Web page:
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Horace Elmo Nichols

From Wikipedia, the free encyclopedia

Horace Elmo Nichols
Chief Justice Horace Elmo Nichols.jpg
Born(1912-07-16)July 16, 1912
DiedJune 8, 2000(2000-06-08) (aged 87)
Alma materCumberland University
OccupationLawyer and Judge
Years active1935–80
Known forModernizing and streamlining Georgia's judicial system
TitleChief Justice of the Supreme Court of Georgia
Term1975–80
Political partyDemocratic Party
Spouse(s)Edith Mae Bowers
ChildrenNancy Bates Nichols Glenn
Carol Elizabeth Nichols Henwood
H. E. Nichols, Jr.
Parent(s)Mr. and Mrs. William Henry Nichols
Notes

Horace Elmo Nichols (July 16, 1912 – June 8, 2000), also known as H. E. "Nick" Nichols,[2][3] was an American jurist in Georgia who served as Chief Justice of the Supreme Court of Georgia from 1975 to 1980.

Personal life

Nichols was born in Elkmont, Alabama to Mr. and Mrs. William Henry Nichols.[4] He attended public school in Birmingham. [1][5] His early training in piano and voice resulted in a lifelong love of music.[6]

He married Edith Mae Bowers in October 1945. They had two daughters and a son. Mrs. Nichols died in May 1984.

Education

He received his Bachelor of Law degree from the Cumberland School of Law while it was part of Cumberland University at Lebanon, Tennessee. He later studied constitutional law at Columbia University.[1][5] He was a member of the Sigma Alpha Epsilon fraternity and Blue Key Honor Society.

Career

He was admitted to the State Bar of Georgia in December 1935 and began practicing law in Canton, Georgia. In 1938, he became Assistant Solicitor of the Blue Ridge Circuit in Georgia where he served until 1940 when he moved to Rome, Georgia. After practicing law for six years in Rome, he was appointed Assistant Attorney General of Georgia, serving two years. On October 18, 1948, he was appointed Judge of the Superior Court for the Rome Circuit. At the expiration of the appointment, he was elected to a full term.

In 1952, the Atlanta Constitution published stories regarding a Floyd County court's handling of some traffic tickets. Judge Nichols took exception to accusations of the court's mishandling of the cases.[7] After the Constitution refused to publish information the Judge wanted added, he found Ralph McGill and William Fields in contempt of court and sentenced each to 20 days in jail plus a two hundred dollar fine. McGill was a nationally prominent editor and the story was carried by Time magazine.[8] The contempt citation was reversed by the Supreme Court of Georgia in January 1953.[9] He continued as Superior Court Judge until January 15, 1954 when Governor Herman E. Talmadge appointed him to the Court of Appeals of Georgia.[1][5]

In November 1966, after twelve years on the Court of Appeals, Governor Carl E. Sanders appointed Nichols as a Justice of the Supreme Court of Georgia. In 1975 he became Chief Justice and served until retiring in December 1980.[1][6] In 1982 he became one of a group of fourteen prominent people who helped establish and founded the Georgia State University College of Law offering an American Bar Association accredited evening curriculum. He died in Atlanta on June 8, 2000 after having suffered a stroke.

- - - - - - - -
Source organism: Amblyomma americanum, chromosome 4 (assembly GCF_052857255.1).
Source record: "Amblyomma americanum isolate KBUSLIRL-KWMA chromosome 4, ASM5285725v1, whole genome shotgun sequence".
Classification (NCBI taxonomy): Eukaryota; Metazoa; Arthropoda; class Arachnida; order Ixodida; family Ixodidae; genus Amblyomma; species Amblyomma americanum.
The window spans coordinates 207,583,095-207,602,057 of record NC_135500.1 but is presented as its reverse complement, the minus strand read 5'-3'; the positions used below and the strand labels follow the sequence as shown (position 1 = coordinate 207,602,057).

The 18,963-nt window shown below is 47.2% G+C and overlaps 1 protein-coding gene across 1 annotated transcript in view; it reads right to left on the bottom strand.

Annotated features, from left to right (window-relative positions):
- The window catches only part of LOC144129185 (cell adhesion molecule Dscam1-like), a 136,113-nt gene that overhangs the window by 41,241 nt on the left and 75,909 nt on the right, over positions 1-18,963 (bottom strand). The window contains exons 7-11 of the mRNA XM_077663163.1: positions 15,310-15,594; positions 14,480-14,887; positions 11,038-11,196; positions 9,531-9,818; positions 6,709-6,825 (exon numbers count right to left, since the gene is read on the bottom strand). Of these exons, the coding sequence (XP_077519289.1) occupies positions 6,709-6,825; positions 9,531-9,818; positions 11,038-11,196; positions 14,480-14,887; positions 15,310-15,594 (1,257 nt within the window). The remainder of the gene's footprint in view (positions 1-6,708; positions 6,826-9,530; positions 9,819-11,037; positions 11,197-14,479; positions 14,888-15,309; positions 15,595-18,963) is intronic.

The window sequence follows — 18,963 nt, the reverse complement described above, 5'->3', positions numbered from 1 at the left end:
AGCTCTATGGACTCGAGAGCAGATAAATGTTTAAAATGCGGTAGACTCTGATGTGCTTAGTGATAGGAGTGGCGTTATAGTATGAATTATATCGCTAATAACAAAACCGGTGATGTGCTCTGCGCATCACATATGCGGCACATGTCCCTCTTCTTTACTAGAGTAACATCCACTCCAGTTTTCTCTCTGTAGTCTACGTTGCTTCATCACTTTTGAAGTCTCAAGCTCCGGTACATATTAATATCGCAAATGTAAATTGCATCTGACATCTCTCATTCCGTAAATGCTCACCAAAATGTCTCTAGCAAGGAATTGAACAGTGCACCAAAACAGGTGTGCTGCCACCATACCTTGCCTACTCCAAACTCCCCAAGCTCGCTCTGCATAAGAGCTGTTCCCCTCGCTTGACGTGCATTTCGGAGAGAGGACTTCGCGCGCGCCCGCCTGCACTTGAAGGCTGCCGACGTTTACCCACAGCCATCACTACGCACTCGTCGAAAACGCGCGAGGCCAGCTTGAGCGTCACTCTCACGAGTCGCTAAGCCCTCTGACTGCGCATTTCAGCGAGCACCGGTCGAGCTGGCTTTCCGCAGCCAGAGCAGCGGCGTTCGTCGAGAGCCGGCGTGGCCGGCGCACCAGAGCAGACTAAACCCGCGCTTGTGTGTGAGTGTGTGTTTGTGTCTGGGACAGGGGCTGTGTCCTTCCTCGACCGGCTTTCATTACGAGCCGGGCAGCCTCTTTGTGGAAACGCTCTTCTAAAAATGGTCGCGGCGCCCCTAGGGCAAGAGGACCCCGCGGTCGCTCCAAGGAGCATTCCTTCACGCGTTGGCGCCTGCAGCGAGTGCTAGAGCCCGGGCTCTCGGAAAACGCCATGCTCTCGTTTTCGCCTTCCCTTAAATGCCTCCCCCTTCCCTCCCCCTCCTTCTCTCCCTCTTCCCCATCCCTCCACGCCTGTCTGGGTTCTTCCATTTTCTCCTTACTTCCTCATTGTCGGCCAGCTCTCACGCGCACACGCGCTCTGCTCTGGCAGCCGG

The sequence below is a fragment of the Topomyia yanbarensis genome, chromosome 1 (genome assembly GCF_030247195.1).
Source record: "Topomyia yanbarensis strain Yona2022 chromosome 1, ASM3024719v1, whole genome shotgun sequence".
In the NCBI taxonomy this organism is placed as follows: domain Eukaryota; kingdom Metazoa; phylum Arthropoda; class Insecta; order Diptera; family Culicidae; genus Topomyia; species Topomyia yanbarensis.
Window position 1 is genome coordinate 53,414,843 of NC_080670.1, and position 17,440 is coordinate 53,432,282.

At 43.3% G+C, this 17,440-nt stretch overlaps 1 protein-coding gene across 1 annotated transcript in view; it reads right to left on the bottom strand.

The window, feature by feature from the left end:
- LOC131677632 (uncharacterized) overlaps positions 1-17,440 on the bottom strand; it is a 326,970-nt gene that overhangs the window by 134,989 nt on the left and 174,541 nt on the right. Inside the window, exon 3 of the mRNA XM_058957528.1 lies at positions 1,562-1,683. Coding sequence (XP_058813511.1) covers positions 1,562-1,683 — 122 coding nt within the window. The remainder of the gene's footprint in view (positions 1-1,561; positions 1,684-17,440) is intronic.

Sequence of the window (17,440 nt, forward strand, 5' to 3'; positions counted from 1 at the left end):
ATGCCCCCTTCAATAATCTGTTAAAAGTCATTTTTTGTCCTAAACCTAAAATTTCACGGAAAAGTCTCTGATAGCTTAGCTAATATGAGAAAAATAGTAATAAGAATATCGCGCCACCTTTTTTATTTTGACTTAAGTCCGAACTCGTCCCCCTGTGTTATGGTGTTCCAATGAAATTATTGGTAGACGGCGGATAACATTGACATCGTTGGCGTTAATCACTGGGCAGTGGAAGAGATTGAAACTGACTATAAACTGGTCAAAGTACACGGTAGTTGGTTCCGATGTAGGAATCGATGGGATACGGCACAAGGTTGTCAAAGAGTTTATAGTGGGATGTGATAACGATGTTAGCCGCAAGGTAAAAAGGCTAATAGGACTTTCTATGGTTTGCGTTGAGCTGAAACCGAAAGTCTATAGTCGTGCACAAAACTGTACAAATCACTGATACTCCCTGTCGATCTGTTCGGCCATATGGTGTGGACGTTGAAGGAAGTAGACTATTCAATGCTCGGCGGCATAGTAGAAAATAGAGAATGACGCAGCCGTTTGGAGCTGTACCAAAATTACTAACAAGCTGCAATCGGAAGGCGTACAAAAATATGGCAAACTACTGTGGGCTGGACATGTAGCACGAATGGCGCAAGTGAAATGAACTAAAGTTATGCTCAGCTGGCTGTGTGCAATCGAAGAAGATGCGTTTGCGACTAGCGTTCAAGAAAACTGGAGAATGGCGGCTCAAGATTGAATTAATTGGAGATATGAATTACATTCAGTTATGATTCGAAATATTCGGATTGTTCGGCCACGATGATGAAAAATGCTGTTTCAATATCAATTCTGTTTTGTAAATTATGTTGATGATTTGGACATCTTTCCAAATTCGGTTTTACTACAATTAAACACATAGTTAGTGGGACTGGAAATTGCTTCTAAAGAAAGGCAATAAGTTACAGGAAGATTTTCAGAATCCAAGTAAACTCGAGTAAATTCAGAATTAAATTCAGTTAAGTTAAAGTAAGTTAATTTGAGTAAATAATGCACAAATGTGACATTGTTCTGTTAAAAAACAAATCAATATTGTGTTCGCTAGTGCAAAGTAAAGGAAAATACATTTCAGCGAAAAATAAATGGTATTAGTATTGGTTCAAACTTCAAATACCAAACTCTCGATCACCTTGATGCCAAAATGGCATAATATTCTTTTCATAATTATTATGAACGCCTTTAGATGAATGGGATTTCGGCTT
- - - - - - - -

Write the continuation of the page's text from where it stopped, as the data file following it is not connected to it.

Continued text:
Clubs and organizations

Judge Nichols was a member of the Piedmont Driving Club, the Capital City Club, the Coosa Country Club, Gridiron Secret Society, Benevolent and Protective Order of Elks, and Woodmen of the World.

Legacy

He was known for his support of the death penalty, but his most lasting legacy was the elevation of the Georgia judiciary to a higher level of professionalism and respect. Upon becoming Chief Justice, he insisted on the judiciary receiving the same respect as the executive and legislative branches of government. His development of a unified appeal process in death penalty cases helped to eliminate delays in executing sentences. He allowed both cameras and tape recorders in the courtroom so that the public could have a better understanding of the work of the judiciary.[6]

References

  1. ^ a b c d e "Court of Appeals of Georgia: Horace Elmo Nichols, 1954–1966". Retrieved July 24, 2013.
  2. ^ "The Political Graveyard: Politicians who Died in Hospices". Retrieved July 26, 2013.
  3. ^ "Supreme Court of Georgia – CHIEF JUSTICES AND JUSTICES, 1845 – Present". Retrieved July 26, 2013.
  4. ^ "Rome News-Tribune". Engagement of Miss Nichols to Mr. Henwood is announced. September 9, 1973. p. 13. Retrieved July 25, 2013.
  5. ^ a b c Georgia Official and Statistical Register – 1973, p. PA760, at Google Books
  6. ^ a b c "Rome News Tribune". Horace Elmo Nichols. June 14, 2000. p. 3. Retrieved July 25, 2013.
  7. ^ "Rome News-Tribune". Jurist Charges Inaccurate Reporting to Atlanta Paper. April 23, 1952. p. 1. Retrieved July 26, 2013.
  8. ^ "The Press: The Constitution & the Judge". Time. 59 (May 12, 1952): 50. May 1952.
  9. ^ "Decision Reversed". Time. 61 (January 26, 1953): 76. January 1953.
Preceded by
Benning M. Grice
Chief Justice of the Supreme Court of Georgia
1975–1980
Succeeded by
Hiram K. Undercofler
This page was last edited on 14 March 2019, at 13:02
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